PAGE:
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Stan DeLaurentiis is a sophomore at Columbia College of Columbia University, pursuing a degree in Astrophysics and Mathematics. Stan is an avid astronomer with a deep love for low-mass stars and stellar formation. Apart from diving into astrophysical data, Stan spends much of his time exploring NYC’s food and music scene.
Low-mass stars are any star less than or about equal to the Sun’s mass (≲1 M☉). In such low-mass stars, chromospheric Hα emission probes the strength of these stars’ underlying magnetic field. Measuring chromospheric Hα emission in low-mass members of open clusters, which have well-known ages, provides us with insight into the evolution of magnetic activity in these stars that are similar to our Sun. Frequently, however, these Hα measurements are made only once, limiting our ability to discern how much inherent variability the Hα line manifests. This in turn impacts our ability to construct robust age-activity relations for low-mass stars — relations which could help us understand what the future holds for the volatility of our Sun’s magnetic field.
Here, I present the results from our spectroscopic surveys of three nearby, similarly-aged open clusters Coma Berenices, Praesepe, and the Hyades, which fold in updated membership catalogs for all three clusters based on Gaia data. Crucially, from these catalogs there are a total of 545 stars that have at least two good-quality spectra (85 for Coma Ber, 340 for Praesepe, and 120 for the Hyades), allowing us to examine the variability in our Hα measurements for a wide range of masses. It is also important to note that our Hα measurements span a wide range of time separations, with the shortest separation between consecutive observations being on the order of an hour, and the longest being many years.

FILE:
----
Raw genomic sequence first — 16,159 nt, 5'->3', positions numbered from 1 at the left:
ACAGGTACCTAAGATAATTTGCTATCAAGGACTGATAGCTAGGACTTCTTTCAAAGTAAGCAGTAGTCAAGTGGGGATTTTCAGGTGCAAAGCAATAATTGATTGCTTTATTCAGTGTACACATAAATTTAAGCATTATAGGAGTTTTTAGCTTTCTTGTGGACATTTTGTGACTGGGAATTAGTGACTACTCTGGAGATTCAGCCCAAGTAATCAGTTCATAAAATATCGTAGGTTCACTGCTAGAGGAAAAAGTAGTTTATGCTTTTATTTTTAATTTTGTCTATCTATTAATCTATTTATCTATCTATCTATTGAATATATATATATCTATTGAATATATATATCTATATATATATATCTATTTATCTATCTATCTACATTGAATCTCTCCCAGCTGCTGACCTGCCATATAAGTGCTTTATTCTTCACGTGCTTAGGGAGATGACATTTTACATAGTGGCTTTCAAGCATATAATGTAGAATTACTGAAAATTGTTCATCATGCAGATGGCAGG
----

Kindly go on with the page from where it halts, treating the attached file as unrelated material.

In the analysis of our data we found that the difference in equivalent width (EqW) between measurements, ΔEqW: a) was small across all three clusters (ΔEqW ≤ 0.5 Å) and b) was relatively constant with respect to both ΔT (the time between measurements) and the spectral type of the star, across all clusters. Intrigued by these results, we looked towards the pairs of spectra that yielded these rare, large ΔEqW values (≥4 Å) for explanation. Interestingly, we found that, across clusters, one of the spectra in such pairs often was taken at a time the star was mid-flare, thus explaining the large difference between EqW values. Though our initial results all point to flaring, our future work will involve examining these large ΔEqW differences in light of the star’s binarity and rotation period, exploring other explanations.
Our initial results suggest, somewhat surprisingly, that there is little inherent variability in Hα emission for the low-mass stars in Coma Berenices, Praesepe, and the Hyades. This also suggests that a single Hα EqW measurement for stars of this age is representative of the chromospheric activity on timescales of ≥ years.
Astrobite edited by: Jason Hinkle
Featured Image Credit: Bart Delsaert